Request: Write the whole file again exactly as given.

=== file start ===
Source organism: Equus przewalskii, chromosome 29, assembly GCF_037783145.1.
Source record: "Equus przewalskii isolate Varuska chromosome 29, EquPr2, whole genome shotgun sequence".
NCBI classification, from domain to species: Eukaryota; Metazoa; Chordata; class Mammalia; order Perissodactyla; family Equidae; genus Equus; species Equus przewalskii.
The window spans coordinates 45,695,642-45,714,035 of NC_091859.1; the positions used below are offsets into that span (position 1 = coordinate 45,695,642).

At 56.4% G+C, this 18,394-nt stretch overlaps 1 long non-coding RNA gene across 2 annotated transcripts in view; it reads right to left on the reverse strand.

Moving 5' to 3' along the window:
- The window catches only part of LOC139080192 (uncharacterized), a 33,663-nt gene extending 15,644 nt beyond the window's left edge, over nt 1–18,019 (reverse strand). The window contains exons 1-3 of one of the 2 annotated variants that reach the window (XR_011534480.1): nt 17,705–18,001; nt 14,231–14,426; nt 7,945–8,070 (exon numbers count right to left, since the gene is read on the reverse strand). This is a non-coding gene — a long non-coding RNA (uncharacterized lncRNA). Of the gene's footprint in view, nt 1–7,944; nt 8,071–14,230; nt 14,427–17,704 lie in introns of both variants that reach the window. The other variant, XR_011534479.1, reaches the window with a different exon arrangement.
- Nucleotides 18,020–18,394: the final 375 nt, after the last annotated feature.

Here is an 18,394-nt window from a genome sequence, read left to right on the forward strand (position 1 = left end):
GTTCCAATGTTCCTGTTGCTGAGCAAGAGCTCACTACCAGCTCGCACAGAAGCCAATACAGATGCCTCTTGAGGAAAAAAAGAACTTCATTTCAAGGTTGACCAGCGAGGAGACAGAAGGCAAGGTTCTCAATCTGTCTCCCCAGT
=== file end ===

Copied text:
Source organism: Equus przewalskii, chromosome 29, assembly GCF_037783145.1.
Source record: "Equus przewalskii isolate Varuska chromosome 29, EquPr2, whole genome shotgun sequence".
NCBI classification, from domain to species: Eukaryota; Metazoa; Chordata; class Mammalia; order Perissodactyla; family Equidae; genus Equus; species Equus przewalskii.
The window spans coordinates 45,695,642-45,714,035 of NC_091859.1; the positions used below are offsets into that span (position 1 = coordinate 45,695,642).

At 56.4% G+C, this 18,394-nt stretch overlaps 1 long non-coding RNA gene across 2 annotated transcripts in view; it reads right to left on the reverse strand.

Moving 5' to 3' along the window:
- The window catches only part of LOC139080192 (uncharacterized), a 33,663-nt gene extending 15,644 nt beyond the window's left edge, over nt 1–18,019 (reverse strand). The window contains exons 1-3 of one of the 2 annotated variants that reach the window (XR_011534480.1): nt 17,705–18,001; nt 14,231–14,426; nt 7,945–8,070 (exon numbers count right to left, since the gene is read on the reverse strand). This is a non-coding gene — a long non-coding RNA (uncharacterized lncRNA). Of the gene's footprint in view, nt 1–7,944; nt 8,071–14,230; nt 14,427–17,704 lie in introns of both variants that reach the window. The other variant, XR_011534479.1, reaches the window with a different exon arrangement.
- Nucleotides 18,020–18,394: the final 375 nt, after the last annotated feature.

Here is an 18,394-nt window from a genome sequence, read left to right on the forward strand (position 1 = left end):
GTTCCAATGTTCCTGTTGCTGAGCAAGAGCTCACTACCAGCTCGCACAGAAGCCAATACAGATGCCTCTTGAGGAAAAAAAGAACTTCATTTCAAGGTTGACCAGCGAGGAGACAGAAGGCAAGGTTCTCAATCTGTCTCCCCAGT